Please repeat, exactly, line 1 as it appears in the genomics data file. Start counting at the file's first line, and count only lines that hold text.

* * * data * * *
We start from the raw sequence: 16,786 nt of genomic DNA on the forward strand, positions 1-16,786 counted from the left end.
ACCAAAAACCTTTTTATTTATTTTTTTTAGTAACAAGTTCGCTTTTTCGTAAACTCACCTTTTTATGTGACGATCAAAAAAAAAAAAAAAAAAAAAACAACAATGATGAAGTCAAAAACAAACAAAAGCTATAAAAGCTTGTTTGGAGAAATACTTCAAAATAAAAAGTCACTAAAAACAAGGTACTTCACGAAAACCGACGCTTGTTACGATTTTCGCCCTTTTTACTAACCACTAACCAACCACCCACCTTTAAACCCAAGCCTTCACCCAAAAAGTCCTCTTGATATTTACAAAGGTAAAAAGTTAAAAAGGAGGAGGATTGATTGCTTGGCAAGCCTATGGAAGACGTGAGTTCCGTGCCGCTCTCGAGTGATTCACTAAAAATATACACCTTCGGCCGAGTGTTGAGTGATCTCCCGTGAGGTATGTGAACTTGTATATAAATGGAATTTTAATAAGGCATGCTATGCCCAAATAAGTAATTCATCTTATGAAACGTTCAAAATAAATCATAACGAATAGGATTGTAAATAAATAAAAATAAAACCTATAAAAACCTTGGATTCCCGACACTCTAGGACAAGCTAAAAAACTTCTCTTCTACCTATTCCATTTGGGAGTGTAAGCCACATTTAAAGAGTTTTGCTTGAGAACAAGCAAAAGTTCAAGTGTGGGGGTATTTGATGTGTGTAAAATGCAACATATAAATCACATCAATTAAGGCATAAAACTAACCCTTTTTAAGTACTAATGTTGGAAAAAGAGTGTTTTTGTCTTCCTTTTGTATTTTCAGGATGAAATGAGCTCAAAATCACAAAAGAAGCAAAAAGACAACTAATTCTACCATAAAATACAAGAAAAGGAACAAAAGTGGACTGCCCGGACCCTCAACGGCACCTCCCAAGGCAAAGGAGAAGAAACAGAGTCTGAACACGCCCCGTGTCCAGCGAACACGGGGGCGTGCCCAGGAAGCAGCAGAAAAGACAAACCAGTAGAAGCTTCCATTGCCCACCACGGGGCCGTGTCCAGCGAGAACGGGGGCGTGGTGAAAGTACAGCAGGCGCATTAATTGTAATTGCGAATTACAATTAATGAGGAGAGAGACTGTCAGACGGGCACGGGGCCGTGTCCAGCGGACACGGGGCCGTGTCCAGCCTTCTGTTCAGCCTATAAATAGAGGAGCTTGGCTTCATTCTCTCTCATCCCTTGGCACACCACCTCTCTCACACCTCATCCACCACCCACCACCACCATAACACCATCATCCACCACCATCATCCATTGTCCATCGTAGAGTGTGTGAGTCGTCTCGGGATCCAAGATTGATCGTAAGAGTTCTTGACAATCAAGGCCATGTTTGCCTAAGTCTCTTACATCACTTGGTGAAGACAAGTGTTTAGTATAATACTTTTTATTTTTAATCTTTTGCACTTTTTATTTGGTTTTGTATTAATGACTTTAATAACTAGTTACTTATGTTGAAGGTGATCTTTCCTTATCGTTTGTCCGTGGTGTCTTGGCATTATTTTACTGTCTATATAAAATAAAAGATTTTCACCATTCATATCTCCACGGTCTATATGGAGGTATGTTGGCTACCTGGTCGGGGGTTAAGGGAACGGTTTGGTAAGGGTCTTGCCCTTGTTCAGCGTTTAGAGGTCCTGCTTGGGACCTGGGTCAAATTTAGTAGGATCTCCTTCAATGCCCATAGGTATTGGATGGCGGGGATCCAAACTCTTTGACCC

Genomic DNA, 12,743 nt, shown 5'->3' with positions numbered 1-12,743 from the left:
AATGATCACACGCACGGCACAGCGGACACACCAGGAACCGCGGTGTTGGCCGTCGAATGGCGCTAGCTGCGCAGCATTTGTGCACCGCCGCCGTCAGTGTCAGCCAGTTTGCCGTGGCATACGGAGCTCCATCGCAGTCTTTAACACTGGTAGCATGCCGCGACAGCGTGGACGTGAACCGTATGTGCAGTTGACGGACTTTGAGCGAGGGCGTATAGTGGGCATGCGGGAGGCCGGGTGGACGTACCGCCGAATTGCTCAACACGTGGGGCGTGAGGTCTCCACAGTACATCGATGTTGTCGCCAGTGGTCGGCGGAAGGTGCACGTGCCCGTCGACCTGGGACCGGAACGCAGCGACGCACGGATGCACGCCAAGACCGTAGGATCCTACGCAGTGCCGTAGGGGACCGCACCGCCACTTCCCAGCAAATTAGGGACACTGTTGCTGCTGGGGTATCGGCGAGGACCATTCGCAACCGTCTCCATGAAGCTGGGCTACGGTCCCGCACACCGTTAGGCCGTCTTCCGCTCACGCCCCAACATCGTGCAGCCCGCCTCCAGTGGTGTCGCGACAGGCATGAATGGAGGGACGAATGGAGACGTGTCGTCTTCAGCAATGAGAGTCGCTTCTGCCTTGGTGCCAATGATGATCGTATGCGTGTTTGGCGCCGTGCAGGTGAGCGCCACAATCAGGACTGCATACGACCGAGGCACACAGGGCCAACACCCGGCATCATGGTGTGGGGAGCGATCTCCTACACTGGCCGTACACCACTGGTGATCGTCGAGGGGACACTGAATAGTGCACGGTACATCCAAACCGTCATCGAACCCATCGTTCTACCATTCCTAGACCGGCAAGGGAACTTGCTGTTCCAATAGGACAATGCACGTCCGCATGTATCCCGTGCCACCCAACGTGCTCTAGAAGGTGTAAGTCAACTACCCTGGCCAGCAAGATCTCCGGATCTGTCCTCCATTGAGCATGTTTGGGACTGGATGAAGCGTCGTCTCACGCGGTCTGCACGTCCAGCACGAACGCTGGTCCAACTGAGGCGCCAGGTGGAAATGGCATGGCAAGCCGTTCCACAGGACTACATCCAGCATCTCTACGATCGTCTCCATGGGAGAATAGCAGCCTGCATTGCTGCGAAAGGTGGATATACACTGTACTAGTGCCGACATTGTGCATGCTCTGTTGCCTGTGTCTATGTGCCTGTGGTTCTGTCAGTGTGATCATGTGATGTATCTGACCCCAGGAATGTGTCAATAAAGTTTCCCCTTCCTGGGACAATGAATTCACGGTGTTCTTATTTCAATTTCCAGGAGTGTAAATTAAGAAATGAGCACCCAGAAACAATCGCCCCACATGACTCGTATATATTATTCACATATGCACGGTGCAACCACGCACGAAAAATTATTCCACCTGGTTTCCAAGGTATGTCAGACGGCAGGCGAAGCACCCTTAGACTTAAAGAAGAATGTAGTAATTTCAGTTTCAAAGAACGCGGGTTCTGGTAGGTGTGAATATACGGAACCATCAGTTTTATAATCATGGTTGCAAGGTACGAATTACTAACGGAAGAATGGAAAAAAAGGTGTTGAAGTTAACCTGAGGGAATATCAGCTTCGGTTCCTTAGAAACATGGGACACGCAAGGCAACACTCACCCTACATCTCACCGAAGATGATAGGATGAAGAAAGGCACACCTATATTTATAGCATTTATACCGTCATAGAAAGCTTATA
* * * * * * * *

We start from the raw sequence: 16,786 nt of genomic DNA on the forward strand, positions 1-16,786 counted from the left end.